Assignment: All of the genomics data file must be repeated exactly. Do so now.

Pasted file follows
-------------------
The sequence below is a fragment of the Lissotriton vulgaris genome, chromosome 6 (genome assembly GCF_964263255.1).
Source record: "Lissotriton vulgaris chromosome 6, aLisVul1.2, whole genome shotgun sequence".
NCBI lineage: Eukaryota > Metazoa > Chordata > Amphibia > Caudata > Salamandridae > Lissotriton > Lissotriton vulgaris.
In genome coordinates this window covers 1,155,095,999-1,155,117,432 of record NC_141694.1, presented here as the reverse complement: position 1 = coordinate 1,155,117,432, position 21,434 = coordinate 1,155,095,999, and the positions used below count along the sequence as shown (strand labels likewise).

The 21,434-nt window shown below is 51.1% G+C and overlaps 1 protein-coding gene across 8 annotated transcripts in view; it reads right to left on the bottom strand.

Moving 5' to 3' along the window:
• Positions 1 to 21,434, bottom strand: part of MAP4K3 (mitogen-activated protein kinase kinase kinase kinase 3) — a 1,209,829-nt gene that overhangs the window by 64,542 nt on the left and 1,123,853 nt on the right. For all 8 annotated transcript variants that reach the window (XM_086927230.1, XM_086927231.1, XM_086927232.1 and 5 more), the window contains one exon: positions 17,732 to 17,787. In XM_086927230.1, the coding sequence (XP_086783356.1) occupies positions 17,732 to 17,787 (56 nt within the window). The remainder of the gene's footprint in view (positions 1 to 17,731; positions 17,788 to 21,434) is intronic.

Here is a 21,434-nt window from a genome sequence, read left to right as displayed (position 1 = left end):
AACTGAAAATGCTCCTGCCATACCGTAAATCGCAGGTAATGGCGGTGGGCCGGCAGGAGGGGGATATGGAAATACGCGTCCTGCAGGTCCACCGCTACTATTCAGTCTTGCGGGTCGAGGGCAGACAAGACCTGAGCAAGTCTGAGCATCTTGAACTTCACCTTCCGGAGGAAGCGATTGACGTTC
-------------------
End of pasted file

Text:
The sequence below is a fragment of the Lissotriton vulgaris genome, chromosome 6 (genome assembly GCF_964263255.1).
Source record: "Lissotriton vulgaris chromosome 6, aLisVul1.2, whole genome shotgun sequence".
NCBI lineage: Eukaryota > Metazoa > Chordata > Amphibia > Caudata > Salamandridae > Lissotriton > Lissotriton vulgaris.
In genome coordinates this window covers 1,155,095,999-1,155,117,432 of record NC_141694.1, presented here as the reverse complement: position 1 = coordinate 1,155,117,432, position 21,434 = coordinate 1,155,095,999, and the positions used below count along the sequence as shown (strand labels likewise).

The 21,434-nt window shown below is 51.1% G+C and overlaps 1 protein-coding gene across 8 annotated transcripts in view; it reads right to left on the bottom strand.

Moving 5' to 3' along the window:
• Positions 1 to 21,434, bottom strand: part of MAP4K3 (mitogen-activated protein kinase kinase kinase kinase 3) — a 1,209,829-nt gene that overhangs the window by 64,542 nt on the left and 1,123,853 nt on the right. For all 8 annotated transcript variants that reach the window (XM_086927230.1, XM_086927231.1, XM_086927232.1 and 5 more), the window contains one exon: positions 17,732 to 17,787. In XM_086927230.1, the coding sequence (XP_086783356.1) occupies positions 17,732 to 17,787 (56 nt within the window). The remainder of the gene's footprint in view (positions 1 to 17,731; positions 17,788 to 21,434) is intronic.

Here is a 21,434-nt window from a genome sequence, read left to right as displayed (position 1 = left end):
AACTGAAAATGCTCCTGCCATACCGTAAATCGCAGGTAATGGCGGTGGGCCGGCAGGAGGGGGATATGGAAATACGCGTCCTGCAGGTCCACCGCTACTATTCAGTCTTGCGGGTCGAGGGCAGACAAGACCTGAGCAAGTCTGAGCATCTTGAACTTCACCTTCCGGAGGAAGCGATTGACGTTC